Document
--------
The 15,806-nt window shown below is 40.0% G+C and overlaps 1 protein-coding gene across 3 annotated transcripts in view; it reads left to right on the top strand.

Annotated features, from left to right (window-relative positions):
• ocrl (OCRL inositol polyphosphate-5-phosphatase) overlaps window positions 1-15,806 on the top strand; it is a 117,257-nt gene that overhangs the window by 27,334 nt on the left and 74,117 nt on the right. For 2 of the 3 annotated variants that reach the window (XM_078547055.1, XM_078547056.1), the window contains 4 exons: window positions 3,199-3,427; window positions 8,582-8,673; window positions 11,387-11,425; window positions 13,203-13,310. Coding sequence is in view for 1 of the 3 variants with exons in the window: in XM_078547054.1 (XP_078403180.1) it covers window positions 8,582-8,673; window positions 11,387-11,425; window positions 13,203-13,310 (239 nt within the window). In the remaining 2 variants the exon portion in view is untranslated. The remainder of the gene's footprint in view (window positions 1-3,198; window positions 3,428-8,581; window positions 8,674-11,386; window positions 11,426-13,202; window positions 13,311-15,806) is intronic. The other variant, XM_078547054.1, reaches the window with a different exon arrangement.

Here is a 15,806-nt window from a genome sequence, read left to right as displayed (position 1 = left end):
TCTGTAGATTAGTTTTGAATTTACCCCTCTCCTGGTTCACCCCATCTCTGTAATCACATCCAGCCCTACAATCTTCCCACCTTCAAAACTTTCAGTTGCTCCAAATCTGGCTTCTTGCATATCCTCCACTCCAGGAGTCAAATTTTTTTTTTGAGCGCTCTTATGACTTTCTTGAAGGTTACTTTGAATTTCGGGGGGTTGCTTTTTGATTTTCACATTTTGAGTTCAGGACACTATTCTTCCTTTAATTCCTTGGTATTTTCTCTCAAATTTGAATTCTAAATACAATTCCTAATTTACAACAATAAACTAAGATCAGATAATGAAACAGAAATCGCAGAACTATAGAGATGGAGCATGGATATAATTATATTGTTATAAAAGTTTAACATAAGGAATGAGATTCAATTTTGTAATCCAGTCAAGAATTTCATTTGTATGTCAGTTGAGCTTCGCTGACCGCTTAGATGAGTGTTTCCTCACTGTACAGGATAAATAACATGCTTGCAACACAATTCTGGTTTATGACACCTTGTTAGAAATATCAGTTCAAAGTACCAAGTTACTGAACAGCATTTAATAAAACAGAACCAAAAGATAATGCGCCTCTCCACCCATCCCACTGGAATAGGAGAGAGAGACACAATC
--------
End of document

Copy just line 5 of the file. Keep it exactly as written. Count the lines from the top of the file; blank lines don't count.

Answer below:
TCTGTAGATTAGTTTTGAATTTACCCCTCTCCTGGTTCACCCCATCTCTGTAATCACATCCAGCCCTACAATCTTCCCACCTTCAAAACTTTCAGTTGCTCCAAATCTGGCTTCTTGCATATCCTCCACTCCAGGAGTCAAATTTTTTTTTTGAGCGCTCTTATGACTTTCTTGAAGGTTACTTTGAATTTCGGGGGGTTGCTTTTTGATTTTCACATTTTGAGTTCAGGACACTATTCTTCCTTTAATTCCTTGGTATTTTCTCTCAAATTTGAATTCTAAATACAATTCCTAATTTACAACAATAAACTAAGATCAGATAATGAAACAGAAATCGCAGAACTATAGAGATGGAGCATGGATATAATTATATTGTTATAAAAGTTTAACATAAGGAATGAGATTCAATTTTGTAATCCAGTCAAGAATTTCATTTGTATGTCAGTTGAGCTTCGCTGACCGCTTAGATGAGTGTTTCCTCACTGTACAGGATAAATAACATGCTTGCAACACAATTCTGGTTTATGACACCTTGTTAGAAATATCAGTTCAAAGTACCAAGTTACTGAACAGCATTTAATAAAACAGAACCAAAAGATAATGCGCCTCTCCACCCATCCCACTGGAATAGGAGAGAGAGACACAATC